Creed lll, the third movie in the Creed series, is one of the best sports movies of this generation. Adonis Creed, played by Michael B. Jordan, displays traits of humility, thoughtfulness, and competitiveness which gives the film the edge it needs to stand out in the sports film industry.
As a spin off of the “Rocky” franchise, Creed has always been under pressure from boxing fans to deliver a truly great product. The “Rocky” franchise was one of the most successful movie series of all time grossing over 1.1 billion dollars in the late 20th to early 21st century. With this past success in mind, boxing fans expect a product that is on par with the great films of the past. Creed lll certainly rises to these expectations.
The movie begins with an intriguing flashback to Creed’s childhood. It shows him along with his friend Damian Anderson, played by Jonothan Majors, fighting in an underground league. On their way home, a fight ensues that leads Anderson to serving an 18 year prison sentence. Creed ends up unscathed. This sealed the fate for these two characters as one went on to have one of the greatest boxing careers of all time while the other was stuck in a jail cell. While Anderson watched Creed’s greatness unfold from inside of jail, jealousy bubbled up.
Early in the film, the theme of family is really pronounced. Jordan reflects this theme of togetherness in scenes with his deaf daughter, Amara. In the two previous films, this sense of family was seen more with Sylvester Stalone’s character, Rocky Balboa, but with Amara seemingly taking his place, this essential part of the Creed series is certainly not lost.
In the Rocky movies, the main protagonist Rocky Balboa was a figure without a family as he grew up in Philadelphia. Unlike Creed, he had to find and navigate his way through situations as a youth without the presence of family. Yet, as he enters the boxing world, he is able to find figures and mentors to look up to such as his boxing trainer Mickey Goldmill. Throughout the series the bond between these two, and later the bond between Rocky and his family, create the theme of loyalty and love that is so powerful in the Rocky lineup. Despite the differences in the two paths, the themes stick out in both film series giving each a boost from being good motion pictures to iconic ones.
As the movie progresses, the plot zooms back to the present day when Adonis Creed heads a boxing academy named “Delphi Boxing Academy” with Tony Evers Jr, the son of Creed’s father’s trainer. The two of them are working to promote World Champion, Felix Chavez who, in Creed’s eyes, is his protege. In this area of the film, the true nostalgia effect of many of these boxing movies come to light. he connections between the lives of Rocky, Creed’s father, and himself all accumulate in one place. To this point, you can also observe the full progression of Creed, himself going from a prodigy in the first film, to champion in the second, to coach in the third. It is really a unique dynamic that no other film series brings to the table. It is reminiscent of watching someone fully grow up right in front of your eyes, which is ultimately what makes the series, but especially this movie, so great.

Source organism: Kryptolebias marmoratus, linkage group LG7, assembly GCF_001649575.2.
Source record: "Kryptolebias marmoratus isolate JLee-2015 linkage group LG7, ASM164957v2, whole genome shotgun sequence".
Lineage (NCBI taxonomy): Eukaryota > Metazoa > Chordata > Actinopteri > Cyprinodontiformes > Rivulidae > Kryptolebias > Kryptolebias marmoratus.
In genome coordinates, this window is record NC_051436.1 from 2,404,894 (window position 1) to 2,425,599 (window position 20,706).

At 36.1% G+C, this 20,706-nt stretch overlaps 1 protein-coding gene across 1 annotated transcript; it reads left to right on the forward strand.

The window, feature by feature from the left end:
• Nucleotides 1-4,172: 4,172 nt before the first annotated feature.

The film takes a turn when Creed discovers that Anderson was involved in a plot to injure a fighter chosen for the HeavyWeight title and then take his spot. Creed is extremely upset and, with a quick and concise reaction, decides to come out of retirement and fight Anderson. Nicknamed the “Battle of Los Angeles”, the two boxers squared off in Dodgers Stadium. The fight is punishing and grueling for both parties but, in the end, Creed wins via knockout in the later rounds.
What makes this moment so integral to the film is how past events motivate this final scene. Creed is shown looking at his family and is immediately felt inspired to push through fatigue for the knockout. This moment encapsulates the true tight-knit family nature that all boxing movies tend to bring.
To end the film, Creed and Anderson make amends by admitting that each of them made mistakes that led to the derailment of their relationship. This moment, portrayed excellently by director Michael B. Jordan, once again shows this direct tie between relationships and boxing that is just so important to any boxing film’s success.
Overall, Jordan, in both the director and lead actor role, continues the legacy of the Creed series as well as possible. The use of flashbacks and the reliance on key themes of family and relationships gives this film a truly moving emotional connection. It is almost like the viewer is able to live and feel the life of Creed which is really something remarkable for a film to provide. This film is on track to be among the best of 2023.